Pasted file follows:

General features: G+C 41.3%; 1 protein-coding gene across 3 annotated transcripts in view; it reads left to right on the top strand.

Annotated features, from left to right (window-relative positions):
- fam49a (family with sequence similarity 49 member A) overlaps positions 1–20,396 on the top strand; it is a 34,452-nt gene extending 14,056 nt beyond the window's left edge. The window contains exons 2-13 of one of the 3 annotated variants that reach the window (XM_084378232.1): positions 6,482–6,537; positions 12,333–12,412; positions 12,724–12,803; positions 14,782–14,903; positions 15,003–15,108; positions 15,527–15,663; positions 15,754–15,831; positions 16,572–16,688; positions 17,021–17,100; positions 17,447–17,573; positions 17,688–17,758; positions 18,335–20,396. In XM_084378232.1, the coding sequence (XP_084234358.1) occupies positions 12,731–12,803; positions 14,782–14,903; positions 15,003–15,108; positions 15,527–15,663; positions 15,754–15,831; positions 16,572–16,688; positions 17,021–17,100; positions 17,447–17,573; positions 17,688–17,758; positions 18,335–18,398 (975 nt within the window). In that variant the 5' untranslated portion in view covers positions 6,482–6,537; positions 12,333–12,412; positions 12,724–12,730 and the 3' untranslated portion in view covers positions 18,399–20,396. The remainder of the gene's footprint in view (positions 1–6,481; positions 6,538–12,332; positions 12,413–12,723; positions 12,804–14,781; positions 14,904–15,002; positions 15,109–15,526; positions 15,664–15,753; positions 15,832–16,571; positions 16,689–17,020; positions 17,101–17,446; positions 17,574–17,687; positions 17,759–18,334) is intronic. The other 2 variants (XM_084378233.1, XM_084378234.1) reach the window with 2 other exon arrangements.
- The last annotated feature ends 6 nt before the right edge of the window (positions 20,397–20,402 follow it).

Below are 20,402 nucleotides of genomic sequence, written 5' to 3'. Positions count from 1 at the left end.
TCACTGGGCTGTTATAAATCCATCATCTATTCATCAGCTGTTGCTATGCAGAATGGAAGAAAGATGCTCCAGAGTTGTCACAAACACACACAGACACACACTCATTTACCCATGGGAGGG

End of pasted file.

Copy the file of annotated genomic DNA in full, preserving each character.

General features: G+C 41.3%; 1 protein-coding gene across 3 annotated transcripts in view; it reads left to right on the top strand.

Annotated features, from left to right (window-relative positions):
- fam49a (family with sequence similarity 49 member A) overlaps positions 1–20,396 on the top strand; it is a 34,452-nt gene extending 14,056 nt beyond the window's left edge. The window contains exons 2-13 of one of the 3 annotated variants that reach the window (XM_084378232.1): positions 6,482–6,537; positions 12,333–12,412; positions 12,724–12,803; positions 14,782–14,903; positions 15,003–15,108; positions 15,527–15,663; positions 15,754–15,831; positions 16,572–16,688; positions 17,021–17,100; positions 17,447–17,573; positions 17,688–17,758; positions 18,335–20,396. In XM_084378232.1, the coding sequence (XP_084234358.1) occupies positions 12,731–12,803; positions 14,782–14,903; positions 15,003–15,108; positions 15,527–15,663; positions 15,754–15,831; positions 16,572–16,688; positions 17,021–17,100; positions 17,447–17,573; positions 17,688–17,758; positions 18,335–18,398 (975 nt within the window). In that variant the 5' untranslated portion in view covers positions 6,482–6,537; positions 12,333–12,412; positions 12,724–12,730 and the 3' untranslated portion in view covers positions 18,399–20,396. The remainder of the gene's footprint in view (positions 1–6,481; positions 6,538–12,332; positions 12,413–12,723; positions 12,804–14,781; positions 14,904–15,002; positions 15,109–15,526; positions 15,664–15,753; positions 15,832–16,571; positions 16,689–17,020; positions 17,101–17,446; positions 17,574–17,687; positions 17,759–18,334) is intronic. The other 2 variants (XM_084378233.1, XM_084378234.1) reach the window with 2 other exon arrangements.
- The last annotated feature ends 6 nt before the right edge of the window (positions 20,397–20,402 follow it).

Below are 20,402 nucleotides of genomic sequence, written 5' to 3'. Positions count from 1 at the left end.
TCACTGGGCTGTTATAAATCCATCATCTATTCATCAGCTGTTGCTATGCAGAATGGAAGAAAGATGCTCCAGAGTTGTCACAAACACACACAGACACACACTCATTTACCCATGGGAGGG